The workforce of the future must support a more dynamic, digital operating model. Asset managers will need their people to be flexible, deeply knowledgeable and service oriented.
Human + Machine Collaboration
The success and evolution of businesses across all industries in the near future will increasingly depend on the collaboration of people and machines—meaning, intelligent technologies. This will be a significant driver of growth and innovation. And the asset management industry is no exception.
The future of the industry will involve obtaining expertise and scaling it through technology. This will include dynamically inventing and altering processes quickly by bringing business expertise and technology much closer together. Doing so would allow for constant, immediate improvements to systems and processes that are not seen today. It would introduce a predictive, proactive and much higher added value environment to investment operations. The concept of business operations resources without technological understanding, or technology-only individuals without business subject matter expertise will likely move toward extinction.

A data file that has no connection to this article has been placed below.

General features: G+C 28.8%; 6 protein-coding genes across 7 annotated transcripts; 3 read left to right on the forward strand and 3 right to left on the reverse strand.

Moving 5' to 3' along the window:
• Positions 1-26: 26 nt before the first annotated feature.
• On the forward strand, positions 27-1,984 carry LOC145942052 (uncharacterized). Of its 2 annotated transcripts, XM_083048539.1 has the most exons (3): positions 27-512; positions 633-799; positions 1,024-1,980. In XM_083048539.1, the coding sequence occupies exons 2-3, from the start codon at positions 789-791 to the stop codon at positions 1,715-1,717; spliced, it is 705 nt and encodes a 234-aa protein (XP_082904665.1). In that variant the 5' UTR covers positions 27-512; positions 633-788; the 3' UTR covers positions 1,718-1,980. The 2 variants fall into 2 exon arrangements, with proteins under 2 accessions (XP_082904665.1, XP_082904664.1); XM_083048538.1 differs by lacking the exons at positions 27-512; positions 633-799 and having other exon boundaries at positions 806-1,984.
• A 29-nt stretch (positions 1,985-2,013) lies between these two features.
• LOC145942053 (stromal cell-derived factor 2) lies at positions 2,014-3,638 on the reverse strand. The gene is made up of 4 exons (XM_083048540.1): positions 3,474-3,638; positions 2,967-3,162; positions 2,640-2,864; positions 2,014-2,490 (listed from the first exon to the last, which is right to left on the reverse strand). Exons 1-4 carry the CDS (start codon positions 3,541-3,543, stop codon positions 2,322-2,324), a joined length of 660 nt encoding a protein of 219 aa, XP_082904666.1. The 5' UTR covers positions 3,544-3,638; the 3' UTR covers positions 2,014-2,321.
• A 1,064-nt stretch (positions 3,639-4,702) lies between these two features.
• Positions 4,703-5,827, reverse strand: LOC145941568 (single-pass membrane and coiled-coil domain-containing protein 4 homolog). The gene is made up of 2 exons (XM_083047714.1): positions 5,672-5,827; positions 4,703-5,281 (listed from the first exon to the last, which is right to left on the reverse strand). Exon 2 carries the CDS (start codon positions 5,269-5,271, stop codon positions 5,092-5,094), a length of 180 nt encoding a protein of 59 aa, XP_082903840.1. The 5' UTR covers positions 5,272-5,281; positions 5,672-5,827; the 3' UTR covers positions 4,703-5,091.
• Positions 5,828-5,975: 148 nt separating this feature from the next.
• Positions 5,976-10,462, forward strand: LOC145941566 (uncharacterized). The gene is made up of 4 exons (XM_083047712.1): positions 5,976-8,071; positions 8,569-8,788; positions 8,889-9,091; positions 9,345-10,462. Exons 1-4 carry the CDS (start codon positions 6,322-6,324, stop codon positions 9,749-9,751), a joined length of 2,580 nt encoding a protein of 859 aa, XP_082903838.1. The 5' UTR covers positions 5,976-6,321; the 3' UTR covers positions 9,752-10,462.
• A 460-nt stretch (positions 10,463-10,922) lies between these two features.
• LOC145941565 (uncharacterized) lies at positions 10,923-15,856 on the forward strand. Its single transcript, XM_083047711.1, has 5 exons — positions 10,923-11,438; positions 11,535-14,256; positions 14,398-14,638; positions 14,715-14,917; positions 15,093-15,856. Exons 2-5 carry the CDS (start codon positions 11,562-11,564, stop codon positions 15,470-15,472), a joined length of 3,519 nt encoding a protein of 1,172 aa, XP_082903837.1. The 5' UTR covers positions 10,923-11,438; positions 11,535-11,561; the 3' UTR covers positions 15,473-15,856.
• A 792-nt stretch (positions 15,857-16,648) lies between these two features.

The future is happening now
Future success in the asset management industry partly depends on the engagement of employees and their willingness to embrace the shifts required to achieve a new way of operating. Asset managers should therefore define their vision for the future organizational culture alongside the future operating model if they are to succeed.
Based on our research, this is top of mind for asset management executives. If a strategy to alter your workforce to the inevitable future is not in place, it could be in place for your competitors. Your most important meetings this quarter could come in the form of talent strategy. Staffing the workforce of the future is more than just people; it also requires a look at the full operating and interaction models, detailed process change and a change in firm culture. It’s time to take the first steps to imagine the model workforce of the future, then create a real plan to make it a reality.
To learn more, read: The Future of the Asset Management Operating Model